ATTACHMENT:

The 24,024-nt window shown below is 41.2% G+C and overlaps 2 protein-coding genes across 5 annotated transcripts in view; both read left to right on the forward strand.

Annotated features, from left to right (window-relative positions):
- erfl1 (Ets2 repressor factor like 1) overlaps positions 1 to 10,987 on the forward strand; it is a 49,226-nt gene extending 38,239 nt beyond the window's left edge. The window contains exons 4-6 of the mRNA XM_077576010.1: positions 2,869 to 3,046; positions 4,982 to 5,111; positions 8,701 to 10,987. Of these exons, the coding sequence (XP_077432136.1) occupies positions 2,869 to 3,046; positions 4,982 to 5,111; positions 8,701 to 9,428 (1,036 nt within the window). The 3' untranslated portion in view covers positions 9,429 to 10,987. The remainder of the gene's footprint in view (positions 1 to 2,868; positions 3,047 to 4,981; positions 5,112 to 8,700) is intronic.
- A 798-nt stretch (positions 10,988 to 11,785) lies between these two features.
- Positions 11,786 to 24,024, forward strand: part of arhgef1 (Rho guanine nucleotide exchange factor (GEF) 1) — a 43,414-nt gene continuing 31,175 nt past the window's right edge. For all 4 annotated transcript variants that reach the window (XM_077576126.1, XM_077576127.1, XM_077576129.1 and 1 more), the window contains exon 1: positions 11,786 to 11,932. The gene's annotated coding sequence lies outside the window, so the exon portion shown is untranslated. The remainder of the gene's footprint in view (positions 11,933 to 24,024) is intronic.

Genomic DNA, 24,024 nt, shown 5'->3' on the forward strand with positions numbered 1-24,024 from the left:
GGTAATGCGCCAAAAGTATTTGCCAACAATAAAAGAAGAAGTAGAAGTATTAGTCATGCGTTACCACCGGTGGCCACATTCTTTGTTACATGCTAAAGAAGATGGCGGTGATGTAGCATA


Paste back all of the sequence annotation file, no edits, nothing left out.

The 24,024-nt window shown below is 41.2% G+C and overlaps 2 protein-coding genes across 5 annotated transcripts in view; both read left to right on the forward strand.

Annotated features, from left to right (window-relative positions):
- erfl1 (Ets2 repressor factor like 1) overlaps positions 1 to 10,987 on the forward strand; it is a 49,226-nt gene extending 38,239 nt beyond the window's left edge. The window contains exons 4-6 of the mRNA XM_077576010.1: positions 2,869 to 3,046; positions 4,982 to 5,111; positions 8,701 to 10,987. Of these exons, the coding sequence (XP_077432136.1) occupies positions 2,869 to 3,046; positions 4,982 to 5,111; positions 8,701 to 9,428 (1,036 nt within the window). The 3' untranslated portion in view covers positions 9,429 to 10,987. The remainder of the gene's footprint in view (positions 1 to 2,868; positions 3,047 to 4,981; positions 5,112 to 8,700) is intronic.
- A 798-nt stretch (positions 10,988 to 11,785) lies between these two features.
- Positions 11,786 to 24,024, forward strand: part of arhgef1 (Rho guanine nucleotide exchange factor (GEF) 1) — a 43,414-nt gene continuing 31,175 nt past the window's right edge. For all 4 annotated transcript variants that reach the window (XM_077576126.1, XM_077576127.1, XM_077576129.1 and 1 more), the window contains exon 1: positions 11,786 to 11,932. The gene's annotated coding sequence lies outside the window, so the exon portion shown is untranslated. The remainder of the gene's footprint in view (positions 11,933 to 24,024) is intronic.

Genomic DNA, 24,024 nt, shown 5'->3' on the forward strand with positions numbered 1-24,024 from the left:
GGTAATGCGCCAAAAGTATTTGCCAACAATAAAAGAAGAAGTAGAAGTATTAGTCATGCGTTACCACCGGTGGCCACATTCTTTGTTACATGCTAAAGAAGATGGCGGTGATGTAGCATA